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3. Nobre Cardoso J, Keane PA, Sim DA, et al., Systematic
evaluation of optical coherence tomography angiography in
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4. Cheung N, Klein R, Wang JJ, et al., Traditional and novel
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5. Hayreh SS, Zimmerman MB, Podhajsky P, Hematologic
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26 was not found to reduce the total VEGF load in BRVO eyes. 20 However,
a recent study indicated that the addition of scatter photocoagulation
to ranibizumab may reduce progression of retinal nonperfusion in
patients with BRVO. 19
To summarise, the achievement of a potential synergistic effect by
combination of different interventions requires further study.
According to the SHORE and HORIZON studies, there is no superiority
in pro re nata (PRN) versus monthly treatment. 21,22 The treat and extend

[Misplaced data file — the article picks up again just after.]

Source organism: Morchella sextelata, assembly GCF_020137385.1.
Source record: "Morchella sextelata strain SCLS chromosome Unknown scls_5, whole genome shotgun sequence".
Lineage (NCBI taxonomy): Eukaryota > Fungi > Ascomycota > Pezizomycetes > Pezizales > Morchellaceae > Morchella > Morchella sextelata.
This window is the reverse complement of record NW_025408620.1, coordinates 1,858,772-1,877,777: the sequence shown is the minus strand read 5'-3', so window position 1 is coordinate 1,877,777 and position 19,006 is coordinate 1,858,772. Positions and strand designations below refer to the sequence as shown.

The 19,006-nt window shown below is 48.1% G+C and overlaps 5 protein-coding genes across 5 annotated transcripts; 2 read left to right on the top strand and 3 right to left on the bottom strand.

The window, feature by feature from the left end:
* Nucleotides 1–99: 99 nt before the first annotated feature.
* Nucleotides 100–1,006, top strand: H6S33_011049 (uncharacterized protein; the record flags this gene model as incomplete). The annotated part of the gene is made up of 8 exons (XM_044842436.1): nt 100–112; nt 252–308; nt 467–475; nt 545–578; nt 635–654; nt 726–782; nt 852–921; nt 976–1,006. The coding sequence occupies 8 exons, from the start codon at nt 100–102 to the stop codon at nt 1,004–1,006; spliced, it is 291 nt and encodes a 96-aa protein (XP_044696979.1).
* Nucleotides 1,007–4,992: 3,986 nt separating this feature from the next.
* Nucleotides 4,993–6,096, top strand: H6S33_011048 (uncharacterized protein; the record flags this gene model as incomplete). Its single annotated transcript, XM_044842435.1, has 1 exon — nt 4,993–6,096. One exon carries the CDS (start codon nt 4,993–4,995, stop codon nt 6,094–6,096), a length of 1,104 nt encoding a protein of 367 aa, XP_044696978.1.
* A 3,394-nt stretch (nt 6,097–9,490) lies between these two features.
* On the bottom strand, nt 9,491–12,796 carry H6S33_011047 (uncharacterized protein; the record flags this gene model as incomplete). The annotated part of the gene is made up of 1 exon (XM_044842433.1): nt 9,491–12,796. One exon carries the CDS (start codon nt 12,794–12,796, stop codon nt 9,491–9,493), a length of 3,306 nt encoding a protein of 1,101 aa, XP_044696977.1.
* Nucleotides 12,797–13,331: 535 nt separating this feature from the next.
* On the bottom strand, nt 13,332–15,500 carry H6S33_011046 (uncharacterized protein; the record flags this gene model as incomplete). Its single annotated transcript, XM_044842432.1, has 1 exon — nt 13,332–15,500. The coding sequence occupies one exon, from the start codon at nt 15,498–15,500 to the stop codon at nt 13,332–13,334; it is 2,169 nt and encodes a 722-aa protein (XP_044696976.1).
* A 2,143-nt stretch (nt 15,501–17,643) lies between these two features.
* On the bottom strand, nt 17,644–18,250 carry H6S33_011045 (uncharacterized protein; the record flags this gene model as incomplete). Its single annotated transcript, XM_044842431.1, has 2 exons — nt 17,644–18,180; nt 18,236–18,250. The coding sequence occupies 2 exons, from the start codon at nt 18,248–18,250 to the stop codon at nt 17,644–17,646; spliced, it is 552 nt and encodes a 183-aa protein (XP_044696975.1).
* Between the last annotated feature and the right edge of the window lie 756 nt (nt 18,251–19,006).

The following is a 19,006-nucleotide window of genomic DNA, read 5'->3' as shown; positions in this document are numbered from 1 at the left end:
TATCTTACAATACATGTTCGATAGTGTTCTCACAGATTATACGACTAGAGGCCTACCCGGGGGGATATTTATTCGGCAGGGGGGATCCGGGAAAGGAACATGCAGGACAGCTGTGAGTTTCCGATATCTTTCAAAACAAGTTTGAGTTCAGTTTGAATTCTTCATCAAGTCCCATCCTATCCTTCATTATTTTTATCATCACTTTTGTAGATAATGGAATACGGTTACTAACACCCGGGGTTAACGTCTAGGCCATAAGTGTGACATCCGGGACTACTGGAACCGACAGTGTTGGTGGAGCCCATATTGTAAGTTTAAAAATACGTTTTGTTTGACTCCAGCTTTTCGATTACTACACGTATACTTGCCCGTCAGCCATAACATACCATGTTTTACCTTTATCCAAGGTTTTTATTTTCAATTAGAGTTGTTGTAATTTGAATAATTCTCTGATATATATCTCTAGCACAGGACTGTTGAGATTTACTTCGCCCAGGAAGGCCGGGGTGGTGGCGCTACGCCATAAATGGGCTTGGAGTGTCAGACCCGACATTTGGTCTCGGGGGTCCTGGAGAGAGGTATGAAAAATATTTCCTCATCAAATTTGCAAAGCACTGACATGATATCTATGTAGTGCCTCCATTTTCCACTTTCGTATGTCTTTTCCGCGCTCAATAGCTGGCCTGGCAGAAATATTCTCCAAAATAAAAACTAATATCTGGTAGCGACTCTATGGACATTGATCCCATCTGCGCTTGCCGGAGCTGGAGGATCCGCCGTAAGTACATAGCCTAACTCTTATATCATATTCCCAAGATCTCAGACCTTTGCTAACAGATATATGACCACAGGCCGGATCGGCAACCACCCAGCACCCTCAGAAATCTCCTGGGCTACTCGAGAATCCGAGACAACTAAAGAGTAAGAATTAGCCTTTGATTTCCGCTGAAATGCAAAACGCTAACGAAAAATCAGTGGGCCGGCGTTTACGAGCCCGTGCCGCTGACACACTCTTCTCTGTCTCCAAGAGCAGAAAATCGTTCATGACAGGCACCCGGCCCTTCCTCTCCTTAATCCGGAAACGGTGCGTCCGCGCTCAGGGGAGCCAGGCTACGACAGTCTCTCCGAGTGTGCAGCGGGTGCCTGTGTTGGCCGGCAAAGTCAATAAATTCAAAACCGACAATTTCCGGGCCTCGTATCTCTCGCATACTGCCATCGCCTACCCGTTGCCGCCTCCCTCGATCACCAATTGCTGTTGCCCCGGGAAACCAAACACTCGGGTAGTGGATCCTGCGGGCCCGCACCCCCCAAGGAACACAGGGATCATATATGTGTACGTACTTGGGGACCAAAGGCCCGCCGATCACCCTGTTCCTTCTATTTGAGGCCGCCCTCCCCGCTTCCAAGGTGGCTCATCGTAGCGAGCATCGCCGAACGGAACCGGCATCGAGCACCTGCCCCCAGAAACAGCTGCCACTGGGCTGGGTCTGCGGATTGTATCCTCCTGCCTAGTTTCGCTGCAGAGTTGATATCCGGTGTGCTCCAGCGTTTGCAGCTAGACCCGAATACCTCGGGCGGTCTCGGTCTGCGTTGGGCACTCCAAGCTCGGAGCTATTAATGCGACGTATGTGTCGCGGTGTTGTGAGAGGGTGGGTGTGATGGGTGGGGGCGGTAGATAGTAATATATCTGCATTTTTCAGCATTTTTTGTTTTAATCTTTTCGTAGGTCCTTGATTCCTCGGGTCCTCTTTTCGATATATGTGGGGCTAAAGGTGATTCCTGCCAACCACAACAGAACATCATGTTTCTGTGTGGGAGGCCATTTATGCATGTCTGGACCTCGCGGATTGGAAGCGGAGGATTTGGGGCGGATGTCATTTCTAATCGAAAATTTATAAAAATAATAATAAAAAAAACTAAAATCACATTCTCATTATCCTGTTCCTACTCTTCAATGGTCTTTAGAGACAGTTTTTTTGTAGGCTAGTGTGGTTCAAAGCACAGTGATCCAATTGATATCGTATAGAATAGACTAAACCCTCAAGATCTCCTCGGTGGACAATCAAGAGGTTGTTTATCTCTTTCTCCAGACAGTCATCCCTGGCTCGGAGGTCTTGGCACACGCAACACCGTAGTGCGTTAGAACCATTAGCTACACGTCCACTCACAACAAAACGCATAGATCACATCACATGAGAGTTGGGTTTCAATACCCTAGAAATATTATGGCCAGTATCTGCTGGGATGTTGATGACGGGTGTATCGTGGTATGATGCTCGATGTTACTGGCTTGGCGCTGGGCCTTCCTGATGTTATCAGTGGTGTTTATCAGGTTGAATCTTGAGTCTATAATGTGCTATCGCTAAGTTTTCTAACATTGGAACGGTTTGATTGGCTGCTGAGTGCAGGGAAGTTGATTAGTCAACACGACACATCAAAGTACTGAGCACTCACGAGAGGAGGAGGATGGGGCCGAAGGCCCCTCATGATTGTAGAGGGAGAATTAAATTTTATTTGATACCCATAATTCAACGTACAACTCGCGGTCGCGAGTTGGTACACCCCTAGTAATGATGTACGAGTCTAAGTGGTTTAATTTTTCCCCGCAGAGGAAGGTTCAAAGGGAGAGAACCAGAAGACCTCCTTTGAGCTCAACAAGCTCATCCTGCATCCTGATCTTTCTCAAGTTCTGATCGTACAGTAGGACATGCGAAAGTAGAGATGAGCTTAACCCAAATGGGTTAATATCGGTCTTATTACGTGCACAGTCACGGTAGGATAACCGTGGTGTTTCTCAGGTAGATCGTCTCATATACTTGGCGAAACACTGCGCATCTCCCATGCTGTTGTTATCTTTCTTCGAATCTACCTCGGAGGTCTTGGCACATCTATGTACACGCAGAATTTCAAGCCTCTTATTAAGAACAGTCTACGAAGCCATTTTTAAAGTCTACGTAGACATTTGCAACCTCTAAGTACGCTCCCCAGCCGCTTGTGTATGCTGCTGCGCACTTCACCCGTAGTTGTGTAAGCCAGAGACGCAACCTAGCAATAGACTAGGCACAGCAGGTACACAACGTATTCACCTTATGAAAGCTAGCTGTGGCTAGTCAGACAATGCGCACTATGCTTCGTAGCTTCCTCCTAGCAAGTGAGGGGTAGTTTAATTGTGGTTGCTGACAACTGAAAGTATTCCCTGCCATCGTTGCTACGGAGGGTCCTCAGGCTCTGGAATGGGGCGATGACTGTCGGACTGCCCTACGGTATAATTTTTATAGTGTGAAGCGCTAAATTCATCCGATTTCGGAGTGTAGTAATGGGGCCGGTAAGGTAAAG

regimen represents a popular option in clinical practice and has been
shown to reduce treatment burden and associated costs. 23 Initiating
treatment immediately after diagnosis may provide the highest vision
gains. 24 Long-term follow-up data from the RETAIN study demonstrated
that 50% of eyes still required anti-VEGF injections in regular intervals. 25
To date, we have no final answer on the required duration of treatment.
In conclusion, we are fortunate in having a battery of therapeutic
methods available. However, for evidence-based management of BRVO,
larger comparative studies are needed to conclusively evaluate different